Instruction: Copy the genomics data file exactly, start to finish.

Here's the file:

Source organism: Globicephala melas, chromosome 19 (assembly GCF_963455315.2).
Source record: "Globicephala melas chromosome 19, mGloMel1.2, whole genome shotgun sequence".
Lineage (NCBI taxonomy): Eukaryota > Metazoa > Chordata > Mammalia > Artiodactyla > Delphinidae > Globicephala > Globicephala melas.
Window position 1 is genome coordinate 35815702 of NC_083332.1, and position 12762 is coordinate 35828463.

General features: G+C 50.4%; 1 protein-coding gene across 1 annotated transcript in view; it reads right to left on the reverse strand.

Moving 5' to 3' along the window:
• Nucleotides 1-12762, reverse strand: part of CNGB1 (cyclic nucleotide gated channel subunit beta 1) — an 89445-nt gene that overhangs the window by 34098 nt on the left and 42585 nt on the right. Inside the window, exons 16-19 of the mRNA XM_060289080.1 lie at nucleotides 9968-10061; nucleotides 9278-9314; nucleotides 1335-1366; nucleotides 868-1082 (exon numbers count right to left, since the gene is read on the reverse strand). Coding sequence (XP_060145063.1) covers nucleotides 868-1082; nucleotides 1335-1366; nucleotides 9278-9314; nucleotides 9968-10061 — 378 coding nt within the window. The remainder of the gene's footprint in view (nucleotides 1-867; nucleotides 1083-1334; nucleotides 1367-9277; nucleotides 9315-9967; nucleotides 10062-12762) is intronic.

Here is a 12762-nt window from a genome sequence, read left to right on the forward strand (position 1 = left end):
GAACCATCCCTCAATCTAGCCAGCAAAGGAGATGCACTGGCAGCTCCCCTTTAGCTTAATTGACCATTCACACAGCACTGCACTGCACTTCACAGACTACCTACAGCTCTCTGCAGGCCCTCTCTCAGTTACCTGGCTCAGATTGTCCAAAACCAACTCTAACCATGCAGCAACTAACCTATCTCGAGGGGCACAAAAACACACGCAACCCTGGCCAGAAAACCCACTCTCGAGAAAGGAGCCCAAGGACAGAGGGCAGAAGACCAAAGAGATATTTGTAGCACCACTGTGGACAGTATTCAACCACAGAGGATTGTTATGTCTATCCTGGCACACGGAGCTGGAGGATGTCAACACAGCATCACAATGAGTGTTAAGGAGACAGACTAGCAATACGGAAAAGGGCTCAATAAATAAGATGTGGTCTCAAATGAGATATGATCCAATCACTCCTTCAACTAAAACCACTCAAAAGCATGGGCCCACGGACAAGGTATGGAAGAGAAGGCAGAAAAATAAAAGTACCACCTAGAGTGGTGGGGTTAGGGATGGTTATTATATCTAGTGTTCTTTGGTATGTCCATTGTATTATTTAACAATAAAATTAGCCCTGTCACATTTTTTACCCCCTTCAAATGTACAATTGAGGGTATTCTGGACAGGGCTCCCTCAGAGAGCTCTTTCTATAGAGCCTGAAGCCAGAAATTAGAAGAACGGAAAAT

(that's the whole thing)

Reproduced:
Source organism: Globicephala melas, chromosome 19 (assembly GCF_963455315.2).
Source record: "Globicephala melas chromosome 19, mGloMel1.2, whole genome shotgun sequence".
Lineage (NCBI taxonomy): Eukaryota > Metazoa > Chordata > Mammalia > Artiodactyla > Delphinidae > Globicephala > Globicephala melas.
Window position 1 is genome coordinate 35815702 of NC_083332.1, and position 12762 is coordinate 35828463.

General features: G+C 50.4%; 1 protein-coding gene across 1 annotated transcript in view; it reads right to left on the reverse strand.

Moving 5' to 3' along the window:
• Nucleotides 1-12762, reverse strand: part of CNGB1 (cyclic nucleotide gated channel subunit beta 1) — an 89445-nt gene that overhangs the window by 34098 nt on the left and 42585 nt on the right. Inside the window, exons 16-19 of the mRNA XM_060289080.1 lie at nucleotides 9968-10061; nucleotides 9278-9314; nucleotides 1335-1366; nucleotides 868-1082 (exon numbers count right to left, since the gene is read on the reverse strand). Coding sequence (XP_060145063.1) covers nucleotides 868-1082; nucleotides 1335-1366; nucleotides 9278-9314; nucleotides 9968-10061 — 378 coding nt within the window. The remainder of the gene's footprint in view (nucleotides 1-867; nucleotides 1083-1334; nucleotides 1367-9277; nucleotides 9315-9967; nucleotides 10062-12762) is intronic.

Here is a 12762-nt window from a genome sequence, read left to right on the forward strand (position 1 = left end):
GAACCATCCCTCAATCTAGCCAGCAAAGGAGATGCACTGGCAGCTCCCCTTTAGCTTAATTGACCATTCACACAGCACTGCACTGCACTTCACAGACTACCTACAGCTCTCTGCAGGCCCTCTCTCAGTTACCTGGCTCAGATTGTCCAAAACCAACTCTAACCATGCAGCAACTAACCTATCTCGAGGGGCACAAAAACACACGCAACCCTGGCCAGAAAACCCACTCTCGAGAAAGGAGCCCAAGGACAGAGGGCAGAAGACCAAAGAGATATTTGTAGCACCACTGTGGACAGTATTCAACCACAGAGGATTGTTATGTCTATCCTGGCACACGGAGCTGGAGGATGTCAACACAGCATCACAATGAGTGTTAAGGAGACAGACTAGCAATACGGAAAAGGGCTCAATAAATAAGATGTGGTCTCAAATGAGATATGATCCAATCACTCCTTCAACTAAAACCACTCAAAAGCATGGGCCCACGGACAAGGTATGGAAGAGAAGGCAGAAAAATAAAAGTACCACCTAGAGTGGTGGGGTTAGGGATGGTTATTATATCTAGTGTTCTTTGGTATGTCCATTGTATTATTTAACAATAAAATTAGCCCTGTCACATTTTTTACCCCCTTCAAATGTACAATTGAGGGTATTCTGGACAGGGCTCCCTCAGAGAGCTCTTTCTATAGAGCCTGAAGCCAGAAATTAGAAGAACGGAAAAT